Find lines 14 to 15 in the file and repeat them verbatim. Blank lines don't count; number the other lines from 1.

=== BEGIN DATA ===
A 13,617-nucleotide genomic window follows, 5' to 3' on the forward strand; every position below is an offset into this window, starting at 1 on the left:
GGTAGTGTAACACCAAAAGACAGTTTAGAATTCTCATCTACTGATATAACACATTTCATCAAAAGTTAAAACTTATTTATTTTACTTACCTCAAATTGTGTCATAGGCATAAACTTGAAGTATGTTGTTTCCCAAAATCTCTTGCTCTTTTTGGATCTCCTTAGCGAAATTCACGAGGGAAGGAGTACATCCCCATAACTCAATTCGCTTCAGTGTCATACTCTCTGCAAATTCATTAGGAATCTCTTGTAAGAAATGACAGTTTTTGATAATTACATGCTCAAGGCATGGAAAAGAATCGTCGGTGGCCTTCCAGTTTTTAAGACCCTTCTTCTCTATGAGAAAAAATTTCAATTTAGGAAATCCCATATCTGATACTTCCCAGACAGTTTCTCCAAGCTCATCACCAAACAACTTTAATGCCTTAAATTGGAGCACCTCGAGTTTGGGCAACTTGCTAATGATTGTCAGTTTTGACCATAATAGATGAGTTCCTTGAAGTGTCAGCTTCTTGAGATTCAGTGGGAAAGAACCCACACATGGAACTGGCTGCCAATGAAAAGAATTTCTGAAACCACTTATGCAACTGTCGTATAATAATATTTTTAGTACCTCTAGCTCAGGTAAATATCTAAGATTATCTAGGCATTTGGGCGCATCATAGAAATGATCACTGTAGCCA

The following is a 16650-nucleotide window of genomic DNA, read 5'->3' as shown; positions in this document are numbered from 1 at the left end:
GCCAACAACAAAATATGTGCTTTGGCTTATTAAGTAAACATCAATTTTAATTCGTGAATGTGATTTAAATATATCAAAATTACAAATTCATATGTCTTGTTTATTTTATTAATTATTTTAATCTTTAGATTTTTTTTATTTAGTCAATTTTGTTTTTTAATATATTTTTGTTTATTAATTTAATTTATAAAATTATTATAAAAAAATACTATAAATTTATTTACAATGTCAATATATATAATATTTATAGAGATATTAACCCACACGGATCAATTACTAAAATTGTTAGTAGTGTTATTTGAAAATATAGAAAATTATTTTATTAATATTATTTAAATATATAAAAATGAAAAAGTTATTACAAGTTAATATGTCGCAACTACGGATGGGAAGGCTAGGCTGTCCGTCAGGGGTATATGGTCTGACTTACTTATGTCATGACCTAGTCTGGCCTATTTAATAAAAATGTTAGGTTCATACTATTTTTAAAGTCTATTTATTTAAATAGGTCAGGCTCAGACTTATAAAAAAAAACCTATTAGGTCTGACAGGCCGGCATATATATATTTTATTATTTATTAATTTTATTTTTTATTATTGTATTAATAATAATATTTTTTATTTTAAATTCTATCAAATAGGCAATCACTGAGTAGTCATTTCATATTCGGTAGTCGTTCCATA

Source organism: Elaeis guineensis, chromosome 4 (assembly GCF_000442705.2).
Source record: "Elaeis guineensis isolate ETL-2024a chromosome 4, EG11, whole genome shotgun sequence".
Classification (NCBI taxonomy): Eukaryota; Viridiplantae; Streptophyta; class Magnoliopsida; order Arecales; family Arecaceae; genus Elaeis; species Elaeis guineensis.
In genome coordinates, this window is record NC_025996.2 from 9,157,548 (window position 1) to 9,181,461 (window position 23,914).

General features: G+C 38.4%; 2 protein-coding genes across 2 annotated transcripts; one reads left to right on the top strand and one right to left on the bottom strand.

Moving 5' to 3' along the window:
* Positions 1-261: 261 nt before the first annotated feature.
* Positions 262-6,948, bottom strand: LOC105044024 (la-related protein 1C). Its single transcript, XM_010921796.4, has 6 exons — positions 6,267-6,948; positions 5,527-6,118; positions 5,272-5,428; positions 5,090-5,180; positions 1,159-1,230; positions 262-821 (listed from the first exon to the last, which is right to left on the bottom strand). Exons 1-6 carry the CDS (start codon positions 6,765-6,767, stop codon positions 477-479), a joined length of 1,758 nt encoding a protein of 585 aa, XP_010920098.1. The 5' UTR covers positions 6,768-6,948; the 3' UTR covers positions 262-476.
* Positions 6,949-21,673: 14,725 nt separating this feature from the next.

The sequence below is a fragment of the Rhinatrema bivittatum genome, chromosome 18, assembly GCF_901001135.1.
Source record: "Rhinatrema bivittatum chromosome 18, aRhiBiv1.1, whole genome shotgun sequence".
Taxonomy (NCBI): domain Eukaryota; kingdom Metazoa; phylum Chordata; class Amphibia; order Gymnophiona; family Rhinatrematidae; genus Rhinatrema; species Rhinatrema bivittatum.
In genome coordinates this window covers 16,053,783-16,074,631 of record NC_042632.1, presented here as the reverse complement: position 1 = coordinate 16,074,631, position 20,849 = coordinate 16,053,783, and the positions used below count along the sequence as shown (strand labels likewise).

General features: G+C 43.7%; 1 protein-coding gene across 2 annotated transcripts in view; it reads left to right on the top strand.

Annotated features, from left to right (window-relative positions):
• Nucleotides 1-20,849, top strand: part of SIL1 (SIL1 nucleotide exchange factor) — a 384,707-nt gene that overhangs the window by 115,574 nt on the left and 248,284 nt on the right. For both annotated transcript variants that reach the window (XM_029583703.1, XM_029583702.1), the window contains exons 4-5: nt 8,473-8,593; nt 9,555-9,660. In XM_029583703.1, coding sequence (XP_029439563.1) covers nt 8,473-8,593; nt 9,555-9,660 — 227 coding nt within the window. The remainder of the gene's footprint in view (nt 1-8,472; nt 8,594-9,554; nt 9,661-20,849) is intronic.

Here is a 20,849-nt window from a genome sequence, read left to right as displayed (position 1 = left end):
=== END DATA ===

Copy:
The sequence below is a fragment of the Rhinatrema bivittatum genome, chromosome 18, assembly GCF_901001135.1.
Source record: "Rhinatrema bivittatum chromosome 18, aRhiBiv1.1, whole genome shotgun sequence".